FarNor aims to foster the role of cultural heritage as a resource for equity and socially just practices as crucial elements for social sustainability. The research takes the Faro Convention (2005) as background, emphasizing cultural heritage to develop democratic values and practices in Europe. The Convention attributes the ability to undertake heritage initiatives to the public, leaving the administration and expert bodies as mediators in this process. Thus, transforming heritage from an object of conservation to the means for social and economic change, defined at society’s grassroots.
In 2008 Norway ratified the Faro Convention justifying participatory practices and community engagement through the well-established Norwegian traditions of voluntarism (dugnad) and public participation in the planning process based on the 2008 Planning and Building Act (PBA). FarNor will reflect upon the compatibility between Norway’s policy terminologies of nærdemokratisk and lokaldemokrati with those promoted by the Faro Convention. Particular attention will be given to processes for integration and cultural diversity as analytical lenses.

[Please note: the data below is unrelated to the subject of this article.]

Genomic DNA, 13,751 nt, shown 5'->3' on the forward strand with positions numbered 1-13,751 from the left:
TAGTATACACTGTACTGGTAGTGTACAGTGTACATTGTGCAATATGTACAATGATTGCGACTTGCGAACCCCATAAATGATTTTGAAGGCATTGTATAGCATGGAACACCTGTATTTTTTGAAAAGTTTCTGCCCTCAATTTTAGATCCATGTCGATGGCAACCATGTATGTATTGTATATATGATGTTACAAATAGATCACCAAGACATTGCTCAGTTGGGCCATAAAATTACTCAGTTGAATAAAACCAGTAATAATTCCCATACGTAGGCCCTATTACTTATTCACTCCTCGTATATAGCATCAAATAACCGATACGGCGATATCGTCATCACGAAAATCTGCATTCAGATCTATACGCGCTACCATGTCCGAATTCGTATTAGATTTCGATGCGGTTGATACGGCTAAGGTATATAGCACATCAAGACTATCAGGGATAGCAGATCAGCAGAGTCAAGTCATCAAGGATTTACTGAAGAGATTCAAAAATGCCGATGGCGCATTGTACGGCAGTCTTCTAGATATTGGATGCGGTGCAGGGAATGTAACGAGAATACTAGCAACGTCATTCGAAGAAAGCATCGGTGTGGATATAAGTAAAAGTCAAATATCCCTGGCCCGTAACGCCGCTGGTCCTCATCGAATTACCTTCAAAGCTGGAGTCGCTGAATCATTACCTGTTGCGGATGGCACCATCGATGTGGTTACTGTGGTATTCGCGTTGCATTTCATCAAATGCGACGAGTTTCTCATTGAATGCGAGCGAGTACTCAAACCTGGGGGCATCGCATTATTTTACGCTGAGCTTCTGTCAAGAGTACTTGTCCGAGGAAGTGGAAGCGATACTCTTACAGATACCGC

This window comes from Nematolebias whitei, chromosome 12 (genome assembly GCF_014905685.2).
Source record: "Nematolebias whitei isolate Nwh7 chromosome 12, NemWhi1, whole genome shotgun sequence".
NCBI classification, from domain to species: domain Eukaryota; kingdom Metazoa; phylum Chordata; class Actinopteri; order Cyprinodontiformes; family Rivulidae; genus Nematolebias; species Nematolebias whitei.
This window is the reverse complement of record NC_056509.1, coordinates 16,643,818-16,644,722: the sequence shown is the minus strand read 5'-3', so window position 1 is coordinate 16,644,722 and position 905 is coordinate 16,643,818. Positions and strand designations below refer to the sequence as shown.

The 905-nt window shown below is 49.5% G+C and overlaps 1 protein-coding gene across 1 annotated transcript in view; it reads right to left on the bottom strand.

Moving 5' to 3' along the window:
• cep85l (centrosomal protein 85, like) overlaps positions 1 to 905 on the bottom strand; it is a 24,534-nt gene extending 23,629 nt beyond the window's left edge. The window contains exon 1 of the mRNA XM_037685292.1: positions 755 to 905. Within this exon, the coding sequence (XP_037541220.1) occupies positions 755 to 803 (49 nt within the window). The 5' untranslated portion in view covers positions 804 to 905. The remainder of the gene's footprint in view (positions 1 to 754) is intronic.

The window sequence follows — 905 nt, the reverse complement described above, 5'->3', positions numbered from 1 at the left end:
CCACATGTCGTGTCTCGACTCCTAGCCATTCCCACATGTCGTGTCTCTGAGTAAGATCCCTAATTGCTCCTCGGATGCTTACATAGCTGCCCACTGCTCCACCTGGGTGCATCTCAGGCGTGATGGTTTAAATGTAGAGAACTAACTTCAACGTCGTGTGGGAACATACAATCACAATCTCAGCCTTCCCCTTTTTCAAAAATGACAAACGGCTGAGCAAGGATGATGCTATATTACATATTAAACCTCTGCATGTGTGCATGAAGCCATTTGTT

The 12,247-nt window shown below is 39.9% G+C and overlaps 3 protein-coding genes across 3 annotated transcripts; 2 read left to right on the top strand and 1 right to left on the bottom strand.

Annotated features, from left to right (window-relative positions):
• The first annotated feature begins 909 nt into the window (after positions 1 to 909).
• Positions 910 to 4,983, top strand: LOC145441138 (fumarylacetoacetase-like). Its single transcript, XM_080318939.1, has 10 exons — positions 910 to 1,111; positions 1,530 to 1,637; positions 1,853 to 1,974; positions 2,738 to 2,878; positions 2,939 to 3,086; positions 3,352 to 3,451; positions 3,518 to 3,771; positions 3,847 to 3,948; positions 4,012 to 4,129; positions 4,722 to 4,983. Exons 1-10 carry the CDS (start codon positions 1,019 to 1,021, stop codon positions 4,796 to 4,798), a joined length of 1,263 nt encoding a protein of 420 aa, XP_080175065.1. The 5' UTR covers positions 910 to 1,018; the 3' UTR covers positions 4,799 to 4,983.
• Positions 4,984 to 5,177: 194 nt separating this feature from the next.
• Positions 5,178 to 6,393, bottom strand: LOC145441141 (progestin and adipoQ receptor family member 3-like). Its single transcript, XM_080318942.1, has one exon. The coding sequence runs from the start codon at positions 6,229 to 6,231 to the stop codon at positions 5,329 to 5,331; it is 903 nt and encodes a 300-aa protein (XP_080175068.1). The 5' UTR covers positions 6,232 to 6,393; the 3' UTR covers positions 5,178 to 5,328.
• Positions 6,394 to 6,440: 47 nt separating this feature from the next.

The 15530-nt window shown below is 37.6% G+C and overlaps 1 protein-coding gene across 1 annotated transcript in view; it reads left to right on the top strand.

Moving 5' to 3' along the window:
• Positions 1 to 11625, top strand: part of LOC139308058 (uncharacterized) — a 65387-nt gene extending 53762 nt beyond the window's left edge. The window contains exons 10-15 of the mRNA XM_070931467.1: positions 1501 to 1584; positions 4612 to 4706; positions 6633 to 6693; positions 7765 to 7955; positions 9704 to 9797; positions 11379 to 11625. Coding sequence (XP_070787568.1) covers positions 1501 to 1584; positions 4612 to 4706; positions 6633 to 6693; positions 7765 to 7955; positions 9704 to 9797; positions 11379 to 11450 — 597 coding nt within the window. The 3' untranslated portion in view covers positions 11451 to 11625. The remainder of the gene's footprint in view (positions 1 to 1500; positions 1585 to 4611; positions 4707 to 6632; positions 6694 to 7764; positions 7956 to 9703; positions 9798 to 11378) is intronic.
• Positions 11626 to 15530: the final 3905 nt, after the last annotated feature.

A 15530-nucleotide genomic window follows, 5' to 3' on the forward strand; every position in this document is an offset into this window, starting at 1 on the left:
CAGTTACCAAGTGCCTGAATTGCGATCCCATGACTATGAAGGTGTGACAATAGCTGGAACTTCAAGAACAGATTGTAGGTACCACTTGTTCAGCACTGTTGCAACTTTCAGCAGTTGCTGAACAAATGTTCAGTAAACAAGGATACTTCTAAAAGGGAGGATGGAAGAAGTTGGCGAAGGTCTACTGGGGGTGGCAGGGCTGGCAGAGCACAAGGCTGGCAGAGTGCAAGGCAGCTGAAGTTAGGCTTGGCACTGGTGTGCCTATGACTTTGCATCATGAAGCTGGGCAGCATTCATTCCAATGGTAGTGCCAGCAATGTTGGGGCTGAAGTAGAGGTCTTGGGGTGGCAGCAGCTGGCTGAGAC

This research project is relevant in three policy contexts:
1) the national scale in which the 2020 Regional Reform aims at strengthening the legitimacy of Norway’s welfare state by promoting more active citizenship from a democratic perspective;
2) the state of practice in Norway’s heritage governance concerning recent European measures for democratic practices;
3) the role of cultural heritage in the Sustainable Development Goals is increasingly linked to its potential to enhance social sustainability and resilience by establishing participative approaches driven by shared socio-cultural values.
- Status In progress
- Financed by NIKUs strategic fond 2022.
- Time 2022